Growing Beyond the Formulas

formulas1aI just saw a cute meme on Facebook. Sounds almost like the beginning of a joke, right? But I really liked it. It was tasteful, unlike so many of the religious-themed ones. It had a message I liked.  And it was simple. But … It was also simplistic.

As far as memes go, this one was probably as true as any of them. General encouragement, general principle, general instruction. Generally helpful.

But the problem is that it was just that: general and simplistic. It could not address my specific situation. It reduced a complex and free-flowing relationship with God and our circumstances into a formula. And God is bigger than that. And so are we. And so is life.

I do believe that God intervenes in our lives in powerful ways. But I also know there are times when it feels like he’s left us hanging out to dry. Like he doesn’t see our problems. Like he is ignoring us, and we’re in it all alone.

I don’t think he’s doing that at all, but sometimes it sure feels that way.

And the thing is, sometimes it is absolutely the right thing for us to be going through: the trouble, the hard times, the rough circumstances.  Diamonds aren’t polished by speaking nicely to them or setting them in red velvet. They’re polished by grinding, by cutting. And if you don’t think God wants to add a little polish to your life, well, then what is he involved in your life for?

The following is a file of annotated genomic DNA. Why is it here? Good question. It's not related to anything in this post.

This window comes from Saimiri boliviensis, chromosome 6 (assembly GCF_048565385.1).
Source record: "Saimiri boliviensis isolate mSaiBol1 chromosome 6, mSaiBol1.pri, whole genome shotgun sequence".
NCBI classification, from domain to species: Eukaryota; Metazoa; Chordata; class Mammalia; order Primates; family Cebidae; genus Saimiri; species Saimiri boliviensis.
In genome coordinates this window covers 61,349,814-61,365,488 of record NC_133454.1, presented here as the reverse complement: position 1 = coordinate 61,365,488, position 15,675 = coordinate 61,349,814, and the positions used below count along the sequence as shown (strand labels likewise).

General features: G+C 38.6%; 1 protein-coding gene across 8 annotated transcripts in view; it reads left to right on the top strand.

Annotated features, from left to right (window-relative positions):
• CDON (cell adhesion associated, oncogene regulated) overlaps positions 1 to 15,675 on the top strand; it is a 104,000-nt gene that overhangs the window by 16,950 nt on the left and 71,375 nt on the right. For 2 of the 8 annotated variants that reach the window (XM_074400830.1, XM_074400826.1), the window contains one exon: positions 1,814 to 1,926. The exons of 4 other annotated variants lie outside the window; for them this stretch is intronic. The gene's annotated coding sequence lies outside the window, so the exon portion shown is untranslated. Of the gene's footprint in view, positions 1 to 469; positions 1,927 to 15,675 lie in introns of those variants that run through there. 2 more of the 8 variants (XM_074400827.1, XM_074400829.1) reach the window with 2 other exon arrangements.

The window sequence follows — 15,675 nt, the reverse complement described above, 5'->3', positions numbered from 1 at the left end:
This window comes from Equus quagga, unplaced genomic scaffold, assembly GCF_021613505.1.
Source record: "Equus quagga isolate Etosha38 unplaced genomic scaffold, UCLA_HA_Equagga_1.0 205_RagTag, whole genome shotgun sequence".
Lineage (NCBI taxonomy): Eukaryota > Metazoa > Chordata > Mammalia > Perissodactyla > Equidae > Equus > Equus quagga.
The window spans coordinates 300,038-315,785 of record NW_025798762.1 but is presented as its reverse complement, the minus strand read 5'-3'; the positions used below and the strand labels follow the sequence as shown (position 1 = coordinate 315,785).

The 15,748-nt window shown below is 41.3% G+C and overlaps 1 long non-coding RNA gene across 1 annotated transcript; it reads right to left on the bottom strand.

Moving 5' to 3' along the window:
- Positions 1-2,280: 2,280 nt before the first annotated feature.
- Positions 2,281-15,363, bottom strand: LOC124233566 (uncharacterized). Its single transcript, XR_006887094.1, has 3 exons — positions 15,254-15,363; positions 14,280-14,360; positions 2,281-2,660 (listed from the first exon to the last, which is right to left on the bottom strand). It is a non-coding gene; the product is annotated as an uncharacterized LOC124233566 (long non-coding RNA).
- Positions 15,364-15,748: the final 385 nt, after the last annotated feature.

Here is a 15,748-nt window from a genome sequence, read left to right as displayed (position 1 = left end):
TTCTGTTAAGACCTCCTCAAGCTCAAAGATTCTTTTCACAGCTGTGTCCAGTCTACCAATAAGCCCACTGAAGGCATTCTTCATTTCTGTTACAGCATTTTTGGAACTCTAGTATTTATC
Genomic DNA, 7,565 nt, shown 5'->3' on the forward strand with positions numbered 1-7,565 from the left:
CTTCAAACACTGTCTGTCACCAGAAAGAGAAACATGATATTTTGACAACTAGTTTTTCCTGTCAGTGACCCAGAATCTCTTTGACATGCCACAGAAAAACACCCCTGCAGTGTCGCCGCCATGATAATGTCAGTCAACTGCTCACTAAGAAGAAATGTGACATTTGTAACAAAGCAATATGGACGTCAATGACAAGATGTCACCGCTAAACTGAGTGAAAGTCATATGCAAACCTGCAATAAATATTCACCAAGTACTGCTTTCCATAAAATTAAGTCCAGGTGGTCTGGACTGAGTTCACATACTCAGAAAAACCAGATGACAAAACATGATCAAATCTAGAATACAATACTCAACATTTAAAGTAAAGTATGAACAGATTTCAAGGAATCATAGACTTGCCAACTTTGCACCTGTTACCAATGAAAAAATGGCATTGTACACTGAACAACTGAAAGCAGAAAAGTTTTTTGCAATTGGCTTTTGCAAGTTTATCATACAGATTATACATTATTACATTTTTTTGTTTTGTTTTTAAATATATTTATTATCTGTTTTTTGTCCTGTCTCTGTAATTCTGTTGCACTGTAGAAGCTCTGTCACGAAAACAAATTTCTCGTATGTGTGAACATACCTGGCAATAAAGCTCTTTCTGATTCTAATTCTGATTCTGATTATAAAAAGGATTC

What little I know about God, I’ve learned from the bible and interpreted through the lens of life experience. Theology isn’t theology until it’s lived out.  And ya know? When you begin opening yourself up to God, when you lift your eyes off the immediate circumstances, and you focus your thoughts and your praise on the One who sits above it all, holding it all in his hands … sometimes that power enters your life in dramatic ways. And sometimes it just lifts your spirits so you can plow through those circumstances.

formulas3In those moments, by all means, hold on to the general truths – of God never leaving you, of his great and loving plans for your life, of the certainty that he will ultimately work things out for your good.